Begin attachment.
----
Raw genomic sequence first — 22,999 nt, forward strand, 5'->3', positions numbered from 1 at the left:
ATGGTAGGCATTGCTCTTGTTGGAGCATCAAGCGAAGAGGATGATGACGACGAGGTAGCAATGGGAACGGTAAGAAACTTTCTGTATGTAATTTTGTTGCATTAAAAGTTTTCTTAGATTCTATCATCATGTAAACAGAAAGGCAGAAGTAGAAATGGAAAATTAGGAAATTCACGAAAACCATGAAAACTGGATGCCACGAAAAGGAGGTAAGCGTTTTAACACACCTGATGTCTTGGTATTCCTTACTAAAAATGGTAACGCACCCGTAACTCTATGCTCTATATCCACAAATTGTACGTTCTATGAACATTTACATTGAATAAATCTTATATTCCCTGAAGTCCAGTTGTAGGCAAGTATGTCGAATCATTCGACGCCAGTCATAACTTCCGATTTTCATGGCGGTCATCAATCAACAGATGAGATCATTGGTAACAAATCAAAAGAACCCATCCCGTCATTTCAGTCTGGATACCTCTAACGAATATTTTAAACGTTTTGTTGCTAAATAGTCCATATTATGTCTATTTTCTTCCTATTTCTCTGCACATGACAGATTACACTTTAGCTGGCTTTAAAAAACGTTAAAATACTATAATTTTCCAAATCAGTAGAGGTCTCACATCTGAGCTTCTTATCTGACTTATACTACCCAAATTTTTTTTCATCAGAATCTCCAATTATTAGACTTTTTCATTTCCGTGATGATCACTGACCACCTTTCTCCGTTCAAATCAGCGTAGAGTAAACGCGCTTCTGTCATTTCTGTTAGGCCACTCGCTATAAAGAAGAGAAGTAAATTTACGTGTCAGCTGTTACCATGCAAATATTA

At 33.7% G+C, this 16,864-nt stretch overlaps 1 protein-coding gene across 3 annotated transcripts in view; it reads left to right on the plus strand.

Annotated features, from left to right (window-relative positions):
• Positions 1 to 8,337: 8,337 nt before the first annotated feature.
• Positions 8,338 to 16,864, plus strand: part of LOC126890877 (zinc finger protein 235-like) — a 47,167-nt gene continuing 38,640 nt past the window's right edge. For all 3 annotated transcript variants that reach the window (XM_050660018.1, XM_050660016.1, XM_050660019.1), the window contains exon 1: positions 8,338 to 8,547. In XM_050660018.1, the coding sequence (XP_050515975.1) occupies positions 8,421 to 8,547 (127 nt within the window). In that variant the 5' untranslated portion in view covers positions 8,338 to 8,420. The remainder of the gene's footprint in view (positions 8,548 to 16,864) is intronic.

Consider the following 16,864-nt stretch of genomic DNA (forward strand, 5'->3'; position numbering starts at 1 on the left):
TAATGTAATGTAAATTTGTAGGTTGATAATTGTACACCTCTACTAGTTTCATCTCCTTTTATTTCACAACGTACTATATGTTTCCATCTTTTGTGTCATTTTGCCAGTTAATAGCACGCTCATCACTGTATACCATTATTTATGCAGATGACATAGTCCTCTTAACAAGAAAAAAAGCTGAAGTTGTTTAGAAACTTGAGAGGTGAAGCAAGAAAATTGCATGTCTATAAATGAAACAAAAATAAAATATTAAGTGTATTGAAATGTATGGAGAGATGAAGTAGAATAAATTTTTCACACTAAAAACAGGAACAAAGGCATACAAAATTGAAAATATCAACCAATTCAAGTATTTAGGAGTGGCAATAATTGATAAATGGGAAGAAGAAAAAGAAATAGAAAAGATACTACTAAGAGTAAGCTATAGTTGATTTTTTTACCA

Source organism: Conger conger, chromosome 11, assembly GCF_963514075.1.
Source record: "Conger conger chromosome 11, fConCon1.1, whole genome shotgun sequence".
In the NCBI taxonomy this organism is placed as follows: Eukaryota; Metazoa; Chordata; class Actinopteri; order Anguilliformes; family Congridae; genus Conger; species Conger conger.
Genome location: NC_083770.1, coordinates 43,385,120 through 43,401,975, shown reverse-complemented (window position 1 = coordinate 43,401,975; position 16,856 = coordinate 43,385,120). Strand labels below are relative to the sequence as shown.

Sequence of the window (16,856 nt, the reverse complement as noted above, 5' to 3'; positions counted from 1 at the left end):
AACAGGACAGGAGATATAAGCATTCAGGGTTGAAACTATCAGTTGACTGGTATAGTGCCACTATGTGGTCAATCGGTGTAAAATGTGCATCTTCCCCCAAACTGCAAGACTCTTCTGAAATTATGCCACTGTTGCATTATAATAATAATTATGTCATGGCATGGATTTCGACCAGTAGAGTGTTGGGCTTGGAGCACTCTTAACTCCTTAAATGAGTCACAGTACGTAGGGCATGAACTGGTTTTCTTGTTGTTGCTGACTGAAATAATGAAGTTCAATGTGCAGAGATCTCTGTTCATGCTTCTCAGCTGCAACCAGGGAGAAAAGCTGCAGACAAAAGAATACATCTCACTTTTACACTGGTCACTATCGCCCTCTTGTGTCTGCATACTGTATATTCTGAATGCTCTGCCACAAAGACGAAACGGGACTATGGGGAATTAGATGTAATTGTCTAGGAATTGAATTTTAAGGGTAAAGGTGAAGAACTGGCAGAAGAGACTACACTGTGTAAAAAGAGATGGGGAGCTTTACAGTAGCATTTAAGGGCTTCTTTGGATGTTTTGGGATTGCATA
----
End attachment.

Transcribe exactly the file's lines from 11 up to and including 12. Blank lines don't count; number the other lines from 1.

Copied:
In the NCBI taxonomy this organism is placed as follows: Eukaryota; Metazoa; Chordata; class Actinopteri; order Anguilliformes; family Congridae; genus Conger; species Conger conger.
Genome location: NC_083770.1, coordinates 43,385,120 through 43,401,975, shown reverse-complemented (window position 1 = coordinate 43,401,975; position 16,856 = coordinate 43,385,120). Strand labels below are relative to the sequence as shown.